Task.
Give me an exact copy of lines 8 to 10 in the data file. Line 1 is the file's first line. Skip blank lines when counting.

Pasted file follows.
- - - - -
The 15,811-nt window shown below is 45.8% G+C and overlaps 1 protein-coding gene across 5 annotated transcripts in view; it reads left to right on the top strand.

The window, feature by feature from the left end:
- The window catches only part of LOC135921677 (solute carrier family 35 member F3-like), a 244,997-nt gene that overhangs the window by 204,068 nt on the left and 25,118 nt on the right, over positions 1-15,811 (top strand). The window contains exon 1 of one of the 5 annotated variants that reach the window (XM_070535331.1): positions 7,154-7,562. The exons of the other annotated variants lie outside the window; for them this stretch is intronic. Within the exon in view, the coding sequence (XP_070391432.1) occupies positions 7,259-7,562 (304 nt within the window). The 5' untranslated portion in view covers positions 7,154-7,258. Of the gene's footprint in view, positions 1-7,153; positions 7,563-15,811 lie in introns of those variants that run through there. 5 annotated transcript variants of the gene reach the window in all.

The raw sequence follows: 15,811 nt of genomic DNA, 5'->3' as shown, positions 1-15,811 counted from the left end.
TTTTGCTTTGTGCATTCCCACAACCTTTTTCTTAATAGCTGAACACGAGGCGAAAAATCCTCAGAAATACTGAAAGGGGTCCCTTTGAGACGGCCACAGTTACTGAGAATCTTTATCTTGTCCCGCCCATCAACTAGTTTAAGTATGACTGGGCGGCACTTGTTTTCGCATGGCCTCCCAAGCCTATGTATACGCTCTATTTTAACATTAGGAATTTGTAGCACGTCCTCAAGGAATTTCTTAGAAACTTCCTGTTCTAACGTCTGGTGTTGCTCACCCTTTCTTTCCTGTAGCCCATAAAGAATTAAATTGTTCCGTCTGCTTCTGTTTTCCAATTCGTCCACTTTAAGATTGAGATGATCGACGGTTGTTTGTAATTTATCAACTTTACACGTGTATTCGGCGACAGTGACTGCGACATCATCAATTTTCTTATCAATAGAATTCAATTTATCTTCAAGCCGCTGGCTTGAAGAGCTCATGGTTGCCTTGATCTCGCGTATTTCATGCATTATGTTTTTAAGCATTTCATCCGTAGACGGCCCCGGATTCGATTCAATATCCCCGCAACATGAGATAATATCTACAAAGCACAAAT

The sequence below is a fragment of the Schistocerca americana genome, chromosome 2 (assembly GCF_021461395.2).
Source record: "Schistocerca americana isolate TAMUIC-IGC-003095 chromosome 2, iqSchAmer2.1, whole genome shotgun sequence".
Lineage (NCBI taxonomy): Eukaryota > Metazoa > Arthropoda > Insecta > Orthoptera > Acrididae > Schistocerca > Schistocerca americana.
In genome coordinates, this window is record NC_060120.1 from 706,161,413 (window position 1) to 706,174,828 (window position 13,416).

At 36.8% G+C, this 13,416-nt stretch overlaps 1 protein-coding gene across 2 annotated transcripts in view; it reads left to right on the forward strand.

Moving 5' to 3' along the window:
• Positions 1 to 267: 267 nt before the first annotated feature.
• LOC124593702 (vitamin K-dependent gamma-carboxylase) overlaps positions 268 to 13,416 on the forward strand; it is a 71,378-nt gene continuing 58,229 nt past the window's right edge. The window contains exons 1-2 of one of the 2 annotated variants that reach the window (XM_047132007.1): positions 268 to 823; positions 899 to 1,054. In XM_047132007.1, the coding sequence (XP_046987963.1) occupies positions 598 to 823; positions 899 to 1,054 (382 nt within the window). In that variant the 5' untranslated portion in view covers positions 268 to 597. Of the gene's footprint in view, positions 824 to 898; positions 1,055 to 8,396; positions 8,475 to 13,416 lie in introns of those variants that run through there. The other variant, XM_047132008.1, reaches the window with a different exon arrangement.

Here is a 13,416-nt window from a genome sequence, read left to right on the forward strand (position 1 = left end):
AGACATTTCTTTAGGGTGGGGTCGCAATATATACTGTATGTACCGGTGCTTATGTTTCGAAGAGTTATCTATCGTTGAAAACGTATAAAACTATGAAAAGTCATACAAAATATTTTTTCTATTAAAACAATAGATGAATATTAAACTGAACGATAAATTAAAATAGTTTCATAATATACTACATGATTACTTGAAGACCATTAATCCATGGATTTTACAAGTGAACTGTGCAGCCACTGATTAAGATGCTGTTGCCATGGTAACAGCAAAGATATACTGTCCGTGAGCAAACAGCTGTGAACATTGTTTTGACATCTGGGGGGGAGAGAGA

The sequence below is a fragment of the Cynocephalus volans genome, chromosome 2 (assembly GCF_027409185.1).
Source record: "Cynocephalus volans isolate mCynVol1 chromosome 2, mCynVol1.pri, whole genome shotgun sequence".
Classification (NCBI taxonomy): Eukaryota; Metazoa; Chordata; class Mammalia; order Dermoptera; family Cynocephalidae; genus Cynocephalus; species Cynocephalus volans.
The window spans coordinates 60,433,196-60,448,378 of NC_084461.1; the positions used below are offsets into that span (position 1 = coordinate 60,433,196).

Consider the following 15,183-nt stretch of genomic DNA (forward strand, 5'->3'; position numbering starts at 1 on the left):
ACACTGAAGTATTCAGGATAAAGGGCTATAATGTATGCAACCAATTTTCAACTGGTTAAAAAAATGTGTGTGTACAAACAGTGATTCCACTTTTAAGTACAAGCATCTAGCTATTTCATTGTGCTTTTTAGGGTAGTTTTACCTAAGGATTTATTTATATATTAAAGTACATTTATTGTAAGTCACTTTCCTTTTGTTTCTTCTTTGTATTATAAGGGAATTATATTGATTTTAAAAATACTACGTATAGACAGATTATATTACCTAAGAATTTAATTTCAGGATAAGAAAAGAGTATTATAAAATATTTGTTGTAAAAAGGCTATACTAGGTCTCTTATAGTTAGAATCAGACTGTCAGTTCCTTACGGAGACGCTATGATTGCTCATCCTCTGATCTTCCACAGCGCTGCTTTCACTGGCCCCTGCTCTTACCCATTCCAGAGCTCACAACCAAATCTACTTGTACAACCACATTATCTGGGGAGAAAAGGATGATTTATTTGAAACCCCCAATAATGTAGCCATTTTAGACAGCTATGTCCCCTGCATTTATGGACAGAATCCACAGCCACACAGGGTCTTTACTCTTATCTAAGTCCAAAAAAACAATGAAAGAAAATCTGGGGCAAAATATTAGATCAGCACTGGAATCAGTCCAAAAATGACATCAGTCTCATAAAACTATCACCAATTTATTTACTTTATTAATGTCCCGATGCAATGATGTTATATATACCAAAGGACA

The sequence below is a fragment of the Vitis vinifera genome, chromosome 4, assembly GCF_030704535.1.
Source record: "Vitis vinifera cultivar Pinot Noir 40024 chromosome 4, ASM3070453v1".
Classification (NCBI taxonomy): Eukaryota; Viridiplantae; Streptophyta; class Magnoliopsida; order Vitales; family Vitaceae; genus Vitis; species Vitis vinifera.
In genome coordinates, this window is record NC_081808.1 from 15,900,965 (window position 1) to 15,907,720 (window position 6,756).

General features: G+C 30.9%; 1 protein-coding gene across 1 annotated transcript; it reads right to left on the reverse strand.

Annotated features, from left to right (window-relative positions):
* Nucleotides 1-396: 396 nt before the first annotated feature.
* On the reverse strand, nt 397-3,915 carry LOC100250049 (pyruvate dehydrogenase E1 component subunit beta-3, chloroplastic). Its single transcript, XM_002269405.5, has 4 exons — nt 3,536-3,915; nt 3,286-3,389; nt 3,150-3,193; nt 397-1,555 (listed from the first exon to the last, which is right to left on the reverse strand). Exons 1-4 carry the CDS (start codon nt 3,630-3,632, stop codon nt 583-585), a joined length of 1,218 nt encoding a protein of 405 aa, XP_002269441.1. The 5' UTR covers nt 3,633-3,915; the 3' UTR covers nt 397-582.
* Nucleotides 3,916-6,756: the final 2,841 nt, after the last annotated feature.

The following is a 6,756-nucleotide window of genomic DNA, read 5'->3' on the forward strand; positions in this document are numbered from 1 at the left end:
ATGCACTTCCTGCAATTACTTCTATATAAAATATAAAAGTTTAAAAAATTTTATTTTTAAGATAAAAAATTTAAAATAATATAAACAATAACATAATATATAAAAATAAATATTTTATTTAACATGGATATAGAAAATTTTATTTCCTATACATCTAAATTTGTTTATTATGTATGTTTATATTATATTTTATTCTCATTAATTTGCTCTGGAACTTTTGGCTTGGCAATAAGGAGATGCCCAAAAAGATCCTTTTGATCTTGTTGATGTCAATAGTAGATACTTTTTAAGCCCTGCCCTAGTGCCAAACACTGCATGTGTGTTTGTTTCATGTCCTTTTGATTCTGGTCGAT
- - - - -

Lineage (NCBI taxonomy): Eukaryota > Metazoa > Arthropoda > Insecta > Orthoptera > Acrididae > Schistocerca > Schistocerca americana.
In genome coordinates, this window is record NC_060120.1 from 706,161,413 (window position 1) to 706,174,828 (window position 13,416).

At 36.8% G+C, this 13,416-nt stretch overlaps 1 protein-coding gene across 2 annotated transcripts in view; it reads left to right on the forward strand.